How to Make the World’s Easiest Clamp Rack
A functioning clamp rack. Every shop's gotta have one. “But, wait!” You say. “Isn't the easiest way to hold clamps just some 2x4s bolted to the walls, and maybe some holes and plumbing pipe inserted to hang the clamps on?” Yeah, perhaps. But, while that works if you have a ton of space, it's not the most efficient way to store clamps in a small shop. And I think of that as more of a “clamp hanging spot” than a proper organization system. Plus, if you already know about that trick, you certainly don't need me to give you a how-to.
Instead, I present this clamp rack design: infinitely adaptable to any scale, and able to hold almost any type of clamp. You can build the whole thing with some scrap plywood, a jigsaw, and drill, and make one – no matter the size – in well under an hour.
First, Determine Your Clamp Rack Measurements
To begin, you need to figure out three things: slot size, slot spacing, and slot length.
First, determine the thickness of the bar (or pipe) of your clamps. Add a bit of wiggle room and make it a nice easy number. Here, my Bessey clamp bars are 5/16″ thick, so I'll choose 3/8″ for my slot size. Let's call this Measurement A.
Next, attach two clamps side by side to a piece of scrap. Place them as close as you'd like them to be in your rack, and measure the distance between the CENTERS of the two bars. If you're using multiple styles and sizes of clamps, make sure you choose two of your biggest. This is Measurement B.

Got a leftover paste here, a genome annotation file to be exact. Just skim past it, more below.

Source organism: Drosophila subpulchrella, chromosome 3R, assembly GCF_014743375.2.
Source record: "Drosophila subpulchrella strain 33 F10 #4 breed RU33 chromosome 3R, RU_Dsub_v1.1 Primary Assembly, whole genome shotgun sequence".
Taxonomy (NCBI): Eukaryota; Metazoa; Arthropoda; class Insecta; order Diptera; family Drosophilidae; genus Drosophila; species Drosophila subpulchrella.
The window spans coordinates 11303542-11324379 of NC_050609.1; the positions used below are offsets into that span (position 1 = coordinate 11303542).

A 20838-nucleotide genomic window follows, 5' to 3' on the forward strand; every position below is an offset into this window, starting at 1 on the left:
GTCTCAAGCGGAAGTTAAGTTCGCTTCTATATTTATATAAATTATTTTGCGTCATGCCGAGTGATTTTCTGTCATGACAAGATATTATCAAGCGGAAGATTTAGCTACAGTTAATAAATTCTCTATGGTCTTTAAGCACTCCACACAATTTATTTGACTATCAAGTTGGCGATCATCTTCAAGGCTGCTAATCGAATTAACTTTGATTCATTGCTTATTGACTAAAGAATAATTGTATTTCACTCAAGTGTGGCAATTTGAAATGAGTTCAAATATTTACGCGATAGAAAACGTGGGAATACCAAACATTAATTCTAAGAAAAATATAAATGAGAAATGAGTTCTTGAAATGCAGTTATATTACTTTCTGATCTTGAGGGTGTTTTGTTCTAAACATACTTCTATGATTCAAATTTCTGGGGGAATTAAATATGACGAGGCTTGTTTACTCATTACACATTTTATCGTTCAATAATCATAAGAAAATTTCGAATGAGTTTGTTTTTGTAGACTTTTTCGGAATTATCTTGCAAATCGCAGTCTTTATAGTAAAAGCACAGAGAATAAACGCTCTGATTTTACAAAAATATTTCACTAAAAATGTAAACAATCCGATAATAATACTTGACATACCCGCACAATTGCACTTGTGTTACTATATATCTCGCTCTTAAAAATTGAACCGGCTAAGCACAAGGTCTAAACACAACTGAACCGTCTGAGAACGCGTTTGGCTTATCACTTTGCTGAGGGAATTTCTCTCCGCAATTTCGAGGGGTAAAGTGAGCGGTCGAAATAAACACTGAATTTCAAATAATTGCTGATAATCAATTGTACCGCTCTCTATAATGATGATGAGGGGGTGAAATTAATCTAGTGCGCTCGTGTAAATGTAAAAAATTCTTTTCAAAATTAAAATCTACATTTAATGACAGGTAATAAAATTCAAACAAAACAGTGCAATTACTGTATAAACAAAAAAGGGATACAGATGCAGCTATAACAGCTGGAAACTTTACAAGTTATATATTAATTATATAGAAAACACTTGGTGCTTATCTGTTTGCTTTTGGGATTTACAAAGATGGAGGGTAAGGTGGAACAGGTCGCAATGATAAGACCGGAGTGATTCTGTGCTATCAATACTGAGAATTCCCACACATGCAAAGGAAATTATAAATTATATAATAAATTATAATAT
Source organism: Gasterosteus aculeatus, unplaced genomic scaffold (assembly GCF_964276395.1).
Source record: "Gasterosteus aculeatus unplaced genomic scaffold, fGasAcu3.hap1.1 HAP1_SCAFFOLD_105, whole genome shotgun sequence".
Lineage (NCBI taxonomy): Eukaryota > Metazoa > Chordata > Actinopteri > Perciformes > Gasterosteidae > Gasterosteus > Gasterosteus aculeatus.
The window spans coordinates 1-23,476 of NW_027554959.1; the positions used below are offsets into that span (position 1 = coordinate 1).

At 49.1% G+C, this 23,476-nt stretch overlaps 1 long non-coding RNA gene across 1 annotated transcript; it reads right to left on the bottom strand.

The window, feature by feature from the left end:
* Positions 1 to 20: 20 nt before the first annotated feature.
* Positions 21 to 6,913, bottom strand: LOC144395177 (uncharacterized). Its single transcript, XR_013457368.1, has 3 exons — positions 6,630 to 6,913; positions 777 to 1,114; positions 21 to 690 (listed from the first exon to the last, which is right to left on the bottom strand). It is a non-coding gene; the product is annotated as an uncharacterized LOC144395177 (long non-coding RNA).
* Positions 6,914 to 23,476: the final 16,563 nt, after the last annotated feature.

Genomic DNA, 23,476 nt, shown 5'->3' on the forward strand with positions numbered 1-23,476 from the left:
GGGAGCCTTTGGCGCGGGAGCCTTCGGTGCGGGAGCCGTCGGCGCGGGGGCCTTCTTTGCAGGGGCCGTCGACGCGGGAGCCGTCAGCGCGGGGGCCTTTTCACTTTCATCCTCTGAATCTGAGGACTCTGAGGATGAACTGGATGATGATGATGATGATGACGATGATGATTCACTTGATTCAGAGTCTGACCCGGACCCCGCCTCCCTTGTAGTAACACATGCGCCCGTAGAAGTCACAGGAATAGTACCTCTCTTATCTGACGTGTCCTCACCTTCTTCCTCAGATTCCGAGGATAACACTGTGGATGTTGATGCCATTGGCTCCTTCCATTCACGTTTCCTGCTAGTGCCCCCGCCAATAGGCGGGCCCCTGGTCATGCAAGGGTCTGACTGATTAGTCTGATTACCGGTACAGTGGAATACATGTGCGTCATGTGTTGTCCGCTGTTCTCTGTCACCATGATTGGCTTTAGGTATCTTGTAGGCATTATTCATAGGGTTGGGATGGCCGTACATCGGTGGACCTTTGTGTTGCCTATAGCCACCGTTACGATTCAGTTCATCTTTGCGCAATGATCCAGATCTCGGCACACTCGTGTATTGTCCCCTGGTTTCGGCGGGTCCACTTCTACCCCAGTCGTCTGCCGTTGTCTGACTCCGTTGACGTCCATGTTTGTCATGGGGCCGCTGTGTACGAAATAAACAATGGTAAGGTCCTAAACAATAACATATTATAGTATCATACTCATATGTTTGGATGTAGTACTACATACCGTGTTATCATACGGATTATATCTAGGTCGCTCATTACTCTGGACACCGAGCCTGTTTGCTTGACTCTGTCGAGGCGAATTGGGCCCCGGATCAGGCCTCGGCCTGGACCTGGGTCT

Here, we're right on 1 1/2″.
Lastly, measure the distance between the front of the clamp and the back of the bar (and clamp head). This is Measurement C.
Lay out the Slots for the Clamp Rack
Begin with an oversize piece of 3/4 plywood. Plywood is important here because the grain of the plys run in opposite directions, so it's strong across both its length and its width, and won't snap along a grain line with the thin tongues cut between the slots. (It's also means its dimensionally stable, and won't expand and contract as the weather changes. No stuck clamps!)
Make sure you have a nice, square edge across the front and the left side. Make a mark 2″ from the left side. Then repeat, spacing the marks according to Measurement B above. You'll want as many marks as clamps you hope to store.
Then, set a combo square to Measurement C, the distance of the front the clamp to the back of its bar. This creates a single point where you'll drill your hole to start the slot.
Drill and Cut the Slots
Select a drill bit that matches Measurement A above, the thickness of your clamp bars plus a 1/16″ or so. Drill out each crossmark above to create the back of your slots. You'll see now that you don't really care how much wood is in between the slots; the only thing you need to be concerned with the the distance between the centers of each slot, Measurement B.
Use a square to extend the sides of these holes to the front of the work.
That approach wouldn't work for me, and here's why: I'm hanging my clamps next to my workbench, and I'll regularly be standing in front of them as I use my end vise. So, I want to use the clamps' built-in capabilities to secure them to the rack so they won't fall out or bounce around if I accidentally knock into them. Plus, I think all the handles lined up in a row look nice, and will encourage me to keep things neat and orderly.